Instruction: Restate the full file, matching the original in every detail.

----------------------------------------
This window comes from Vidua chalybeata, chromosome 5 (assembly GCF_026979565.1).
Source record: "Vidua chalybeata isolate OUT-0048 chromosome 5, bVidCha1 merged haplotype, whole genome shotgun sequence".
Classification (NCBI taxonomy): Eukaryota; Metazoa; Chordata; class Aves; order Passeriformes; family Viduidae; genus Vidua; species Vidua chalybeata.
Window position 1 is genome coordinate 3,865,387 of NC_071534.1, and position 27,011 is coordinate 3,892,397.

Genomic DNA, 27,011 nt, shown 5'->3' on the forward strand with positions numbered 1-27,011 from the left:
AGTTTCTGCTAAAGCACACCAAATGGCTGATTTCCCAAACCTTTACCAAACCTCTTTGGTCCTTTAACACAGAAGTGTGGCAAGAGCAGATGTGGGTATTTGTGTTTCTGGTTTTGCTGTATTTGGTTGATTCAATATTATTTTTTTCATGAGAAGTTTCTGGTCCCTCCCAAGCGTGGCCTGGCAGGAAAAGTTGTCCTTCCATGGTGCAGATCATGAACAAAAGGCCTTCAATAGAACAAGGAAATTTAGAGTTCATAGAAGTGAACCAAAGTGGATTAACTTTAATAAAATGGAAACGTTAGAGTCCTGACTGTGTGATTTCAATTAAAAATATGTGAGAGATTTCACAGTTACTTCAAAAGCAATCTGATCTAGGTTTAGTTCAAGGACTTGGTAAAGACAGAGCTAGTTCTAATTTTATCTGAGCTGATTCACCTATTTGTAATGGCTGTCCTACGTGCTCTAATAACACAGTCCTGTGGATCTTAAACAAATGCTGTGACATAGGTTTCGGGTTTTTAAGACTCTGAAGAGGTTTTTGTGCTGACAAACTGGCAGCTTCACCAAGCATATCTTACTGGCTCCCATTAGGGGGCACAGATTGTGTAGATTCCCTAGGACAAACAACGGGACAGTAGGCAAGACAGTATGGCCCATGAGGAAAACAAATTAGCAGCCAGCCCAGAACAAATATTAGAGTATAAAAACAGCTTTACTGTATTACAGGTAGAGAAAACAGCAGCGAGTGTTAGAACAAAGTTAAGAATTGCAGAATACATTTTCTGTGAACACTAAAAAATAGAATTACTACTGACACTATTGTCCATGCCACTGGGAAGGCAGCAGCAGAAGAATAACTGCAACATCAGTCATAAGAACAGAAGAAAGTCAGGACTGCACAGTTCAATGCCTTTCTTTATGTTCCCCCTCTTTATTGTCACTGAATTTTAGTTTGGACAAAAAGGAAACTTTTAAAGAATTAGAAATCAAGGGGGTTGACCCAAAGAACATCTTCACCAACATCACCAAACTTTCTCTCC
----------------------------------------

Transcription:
This window comes from Vidua chalybeata, chromosome 5 (assembly GCF_026979565.1).
Source record: "Vidua chalybeata isolate OUT-0048 chromosome 5, bVidCha1 merged haplotype, whole genome shotgun sequence".
Classification (NCBI taxonomy): Eukaryota; Metazoa; Chordata; class Aves; order Passeriformes; family Viduidae; genus Vidua; species Vidua chalybeata.
Window position 1 is genome coordinate 3,865,387 of NC_071534.1, and position 27,011 is coordinate 3,892,397.

Genomic DNA, 27,011 nt, shown 5'->3' on the forward strand with positions numbered 1-27,011 from the left:
AGTTTCTGCTAAAGCACACCAAATGGCTGATTTCCCAAACCTTTACCAAACCTCTTTGGTCCTTTAACACAGAAGTGTGGCAAGAGCAGATGTGGGTATTTGTGTTTCTGGTTTTGCTGTATTTGGTTGATTCAATATTATTTTTTTCATGAGAAGTTTCTGGTCCCTCCCAAGCGTGGCCTGGCAGGAAAAGTTGTCCTTCCATGGTGCAGATCATGAACAAAAGGCCTTCAATAGAACAAGGAAATTTAGAGTTCATAGAAGTGAACCAAAGTGGATTAACTTTAATAAAATGGAAACGTTAGAGTCCTGACTGTGTGATTTCAATTAAAAATATGTGAGAGATTTCACAGTTACTTCAAAAGCAATCTGATCTAGGTTTAGTTCAAGGACTTGGTAAAGACAGAGCTAGTTCTAATTTTATCTGAGCTGATTCACCTATTTGTAATGGCTGTCCTACGTGCTCTAATAACACAGTCCTGTGGATCTTAAACAAATGCTGTGACATAGGTTTCGGGTTTTTAAGACTCTGAAGAGGTTTTTGTGCTGACAAACTGGCAGCTTCACCAAGCATATCTTACTGGCTCCCATTAGGGGGCACAGATTGTGTAGATTCCCTAGGACAAACAACGGGACAGTAGGCAAGACAGTATGGCCCATGAGGAAAACAAATTAGCAGCCAGCCCAGAACAAATATTAGAGTATAAAAACAGCTTTACTGTATTACAGGTAGAGAAAACAGCAGCGAGTGTTAGAACAAAGTTAAGAATTGCAGAATACATTTTCTGTGAACACTAAAAAATAGAATTACTACTGACACTATTGTCCATGCCACTGGGAAGGCAGCAGCAGAAGAATAACTGCAACATCAGTCATAAGAACAGAAGAAAGTCAGGACTGCACAGTTCAATGCCTTTCTTTATGTTCCCCCTCTTTATTGTCACTGAATTTTAGTTTGGACAAAAAGGAAACTTTTAAAGAATTAGAAATCAAGGGGGTTGACCCAAAGAACATCTTCACCAACATCACCAAACTTTCTCTCC